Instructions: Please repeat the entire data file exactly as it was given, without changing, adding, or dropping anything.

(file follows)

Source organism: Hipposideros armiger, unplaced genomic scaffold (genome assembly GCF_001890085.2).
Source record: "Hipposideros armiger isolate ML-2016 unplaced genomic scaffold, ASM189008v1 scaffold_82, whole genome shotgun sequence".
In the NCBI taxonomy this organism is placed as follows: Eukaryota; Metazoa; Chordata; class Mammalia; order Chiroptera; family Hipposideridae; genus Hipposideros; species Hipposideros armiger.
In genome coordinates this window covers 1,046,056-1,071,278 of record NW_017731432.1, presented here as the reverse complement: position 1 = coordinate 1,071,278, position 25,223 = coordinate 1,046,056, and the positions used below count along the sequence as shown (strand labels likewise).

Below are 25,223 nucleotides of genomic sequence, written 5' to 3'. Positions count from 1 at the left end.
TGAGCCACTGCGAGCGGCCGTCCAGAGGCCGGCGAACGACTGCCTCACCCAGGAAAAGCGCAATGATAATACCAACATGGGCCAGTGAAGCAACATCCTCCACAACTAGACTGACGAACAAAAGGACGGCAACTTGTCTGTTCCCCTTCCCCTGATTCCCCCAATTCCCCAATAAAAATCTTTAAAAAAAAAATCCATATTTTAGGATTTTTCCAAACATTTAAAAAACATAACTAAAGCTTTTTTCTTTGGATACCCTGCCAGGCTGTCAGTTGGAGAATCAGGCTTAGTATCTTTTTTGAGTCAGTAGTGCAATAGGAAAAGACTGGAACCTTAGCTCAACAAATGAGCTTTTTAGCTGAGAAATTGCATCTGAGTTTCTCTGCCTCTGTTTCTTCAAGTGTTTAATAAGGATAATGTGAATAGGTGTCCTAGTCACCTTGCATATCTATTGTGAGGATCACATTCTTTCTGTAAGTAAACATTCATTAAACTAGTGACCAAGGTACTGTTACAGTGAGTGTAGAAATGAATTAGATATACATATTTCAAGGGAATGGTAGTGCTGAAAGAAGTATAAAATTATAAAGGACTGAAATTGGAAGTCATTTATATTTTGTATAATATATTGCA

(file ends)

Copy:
Source organism: Hipposideros armiger, unplaced genomic scaffold (genome assembly GCF_001890085.2).
Source record: "Hipposideros armiger isolate ML-2016 unplaced genomic scaffold, ASM189008v1 scaffold_82, whole genome shotgun sequence".
In the NCBI taxonomy this organism is placed as follows: Eukaryota; Metazoa; Chordata; class Mammalia; order Chiroptera; family Hipposideridae; genus Hipposideros; species Hipposideros armiger.
In genome coordinates this window covers 1,046,056-1,071,278 of record NW_017731432.1, presented here as the reverse complement: position 1 = coordinate 1,071,278, position 25,223 = coordinate 1,046,056, and the positions used below count along the sequence as shown (strand labels likewise).

Below are 25,223 nucleotides of genomic sequence, written 5' to 3'. Positions count from 1 at the left end.
TGAGCCACTGCGAGCGGCCGTCCAGAGGCCGGCGAACGACTGCCTCACCCAGGAAAAGCGCAATGATAATACCAACATGGGCCAGTGAAGCAACATCCTCCACAACTAGACTGACGAACAAAAGGACGGCAACTTGTCTGTTCCCCTTCCCCTGATTCCCCCAATTCCCCAATAAAAATCTTTAAAAAAAAAATCCATATTTTAGGATTTTTCCAAACATTTAAAAAACATAACTAAAGCTTTTTTCTTTGGATACCCTGCCAGGCTGTCAGTTGGAGAATCAGGCTTAGTATCTTTTTTGAGTCAGTAGTGCAATAGGAAAAGACTGGAACCTTAGCTCAACAAATGAGCTTTTTAGCTGAGAAATTGCATCTGAGTTTCTCTGCCTCTGTTTCTTCAAGTGTTTAATAAGGATAATGTGAATAGGTGTCCTAGTCACCTTGCATATCTATTGTGAGGATCACATTCTTTCTGTAAGTAAACATTCATTAAACTAGTGACCAAGGTACTGTTACAGTGAGTGTAGAAATGAATTAGATATACATATTTCAAGGGAATGGTAGTGCTGAAAGAAGTATAAAATTATAAAGGACTGAAATTGGAAGTCATTTATATTTTGTATAATATATTGCA